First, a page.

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Review: The Pitman Painters at the Theatre Royal, Newcastle

Lee Hall’s passionate Pitman masterpiece is a hymn to creativity and humour as Lesley Oldfield found out

Bill Kenwright production of The Pitmen Painters by Lee Hall
Bill Kenwright production of The Pitmen Painters by Lee Hall

On leaving the opening night of The Pitman Painters, I wanted nothing more than to nip across to the Laing Gallery and look at some art.

Lee Hall’s inspiring and inspired play is full of passion for art, debate about its whys and wherefores and the effects of art on those whose lives it touches and sometimes transforms.

First staged six years ago, it focuses, of course, on a group of Ashington miners who gathered at Workers Education Association classes in the 1930s and went on to see their paintings celebrated.

The play has since been a hit in the West End and made Broadway, touring widely prior to this week’s home performances, but it was the first time I had seen it. And I had not realised how much fun it would be.

Bill Kenwright production of The Pitmen Painters by Lee Hall
Bill Kenwright production of The Pitmen Painters by Lee Hall

There was laughter from the start … in the officious efforts of union man George, the political browbeating of Harry, the apparent idiocy of Jimmy, and the heavy accent of Oliver: “Ye de de ort, divvent ye?” on meeting their new tutor.

The audience chuckled from start to finish, not only because of wonderful lines – and I don’t want to give away all the jokes - but also because of a hugely skilled cast.

Donald McBride is a master of comic timing as Jimmy, which makes him a favourite. But each of the ensemble must take credit as we take them to our hearts.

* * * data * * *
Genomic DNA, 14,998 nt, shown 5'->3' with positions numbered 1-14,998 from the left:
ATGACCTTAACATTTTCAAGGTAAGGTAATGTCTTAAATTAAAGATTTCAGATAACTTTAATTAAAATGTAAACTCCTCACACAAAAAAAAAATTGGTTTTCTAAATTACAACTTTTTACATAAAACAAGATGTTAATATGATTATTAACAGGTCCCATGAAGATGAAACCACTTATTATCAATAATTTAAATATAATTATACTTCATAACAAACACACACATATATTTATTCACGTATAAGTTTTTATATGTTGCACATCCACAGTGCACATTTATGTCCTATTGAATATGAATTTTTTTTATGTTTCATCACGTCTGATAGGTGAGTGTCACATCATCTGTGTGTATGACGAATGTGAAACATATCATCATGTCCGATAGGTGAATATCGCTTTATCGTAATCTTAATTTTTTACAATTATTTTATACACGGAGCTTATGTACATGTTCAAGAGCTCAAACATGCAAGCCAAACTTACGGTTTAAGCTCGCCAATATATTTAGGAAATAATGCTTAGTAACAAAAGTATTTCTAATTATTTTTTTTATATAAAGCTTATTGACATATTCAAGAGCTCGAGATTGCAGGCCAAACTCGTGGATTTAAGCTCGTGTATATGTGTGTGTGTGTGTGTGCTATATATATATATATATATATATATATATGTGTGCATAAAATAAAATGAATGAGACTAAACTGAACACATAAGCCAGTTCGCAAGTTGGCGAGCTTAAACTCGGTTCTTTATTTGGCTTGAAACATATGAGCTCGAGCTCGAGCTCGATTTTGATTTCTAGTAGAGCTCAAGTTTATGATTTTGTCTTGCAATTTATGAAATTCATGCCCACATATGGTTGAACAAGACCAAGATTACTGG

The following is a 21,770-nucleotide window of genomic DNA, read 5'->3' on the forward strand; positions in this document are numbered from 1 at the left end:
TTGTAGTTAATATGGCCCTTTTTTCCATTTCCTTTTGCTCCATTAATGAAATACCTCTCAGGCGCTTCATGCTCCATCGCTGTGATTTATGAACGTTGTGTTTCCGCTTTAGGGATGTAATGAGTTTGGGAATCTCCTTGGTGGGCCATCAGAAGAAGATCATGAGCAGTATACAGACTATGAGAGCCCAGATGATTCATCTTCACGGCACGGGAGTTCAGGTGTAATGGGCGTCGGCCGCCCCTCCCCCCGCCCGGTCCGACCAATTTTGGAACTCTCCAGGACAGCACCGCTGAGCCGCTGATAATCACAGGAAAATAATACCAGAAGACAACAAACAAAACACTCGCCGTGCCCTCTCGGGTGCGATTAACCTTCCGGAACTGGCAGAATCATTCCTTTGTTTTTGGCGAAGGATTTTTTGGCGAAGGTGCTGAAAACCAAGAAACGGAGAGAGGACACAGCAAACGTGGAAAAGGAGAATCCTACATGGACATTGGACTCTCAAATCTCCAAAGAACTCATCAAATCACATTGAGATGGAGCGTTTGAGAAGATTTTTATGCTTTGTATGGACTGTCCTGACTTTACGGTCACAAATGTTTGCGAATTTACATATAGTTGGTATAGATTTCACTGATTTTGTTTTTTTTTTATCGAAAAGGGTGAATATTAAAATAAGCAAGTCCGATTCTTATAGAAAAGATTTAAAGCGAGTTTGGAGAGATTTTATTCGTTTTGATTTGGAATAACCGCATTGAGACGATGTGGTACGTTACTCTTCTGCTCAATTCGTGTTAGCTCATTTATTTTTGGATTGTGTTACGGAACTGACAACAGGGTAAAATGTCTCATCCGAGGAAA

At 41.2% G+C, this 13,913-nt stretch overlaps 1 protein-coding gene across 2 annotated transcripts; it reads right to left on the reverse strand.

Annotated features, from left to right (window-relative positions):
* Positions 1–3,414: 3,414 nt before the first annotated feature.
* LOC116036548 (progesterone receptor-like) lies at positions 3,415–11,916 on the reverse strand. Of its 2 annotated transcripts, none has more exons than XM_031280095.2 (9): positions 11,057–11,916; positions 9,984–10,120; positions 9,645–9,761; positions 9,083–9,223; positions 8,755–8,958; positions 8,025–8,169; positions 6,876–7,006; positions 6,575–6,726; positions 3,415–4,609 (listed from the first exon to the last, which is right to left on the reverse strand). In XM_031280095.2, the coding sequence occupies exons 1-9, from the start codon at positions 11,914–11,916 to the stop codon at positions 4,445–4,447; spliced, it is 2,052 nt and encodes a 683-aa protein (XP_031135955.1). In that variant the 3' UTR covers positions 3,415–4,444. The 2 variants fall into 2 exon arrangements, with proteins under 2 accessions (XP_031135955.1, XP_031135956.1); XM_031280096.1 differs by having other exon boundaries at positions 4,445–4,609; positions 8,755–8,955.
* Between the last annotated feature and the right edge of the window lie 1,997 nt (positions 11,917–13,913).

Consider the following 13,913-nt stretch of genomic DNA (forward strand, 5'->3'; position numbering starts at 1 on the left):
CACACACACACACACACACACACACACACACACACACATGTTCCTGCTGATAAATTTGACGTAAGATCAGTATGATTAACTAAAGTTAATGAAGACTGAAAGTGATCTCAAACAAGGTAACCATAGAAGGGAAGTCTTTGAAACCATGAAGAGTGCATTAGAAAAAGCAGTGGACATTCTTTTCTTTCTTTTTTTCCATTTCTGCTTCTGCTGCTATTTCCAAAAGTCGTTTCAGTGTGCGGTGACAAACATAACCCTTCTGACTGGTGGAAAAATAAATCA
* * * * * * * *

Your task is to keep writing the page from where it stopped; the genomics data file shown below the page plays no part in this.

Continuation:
The set is a simple hall, harking back, no doubt, to its beginnings in the tiny Live Theatre, but projector screens enable everyone to clearly see the detail of the paintings under discussion.

These, include, in a particularly stirring moment, works by Van Gogh, whose many mining connections were news to me.

The hard realities of mining are a vivid backstory and also depicted in a number of the Ashington Group’s paintings, which are often on show. But although the performance ends with the miner’s hymn, it is really a hymn to creativity.

When Oliver and his work catch the eye of a wealthy patron, he struggles with his working man’s pride. He lives to regret relinquishing the opportunity to immerse himself in his art, while his spurned benefactor chooses to cast doubt on the merit of his later creations.

Hall repeatedly asks, who is art for? Is it really for all? His answer is a resounding yes, but only after a thorough appreciation of what a tough question this can be.


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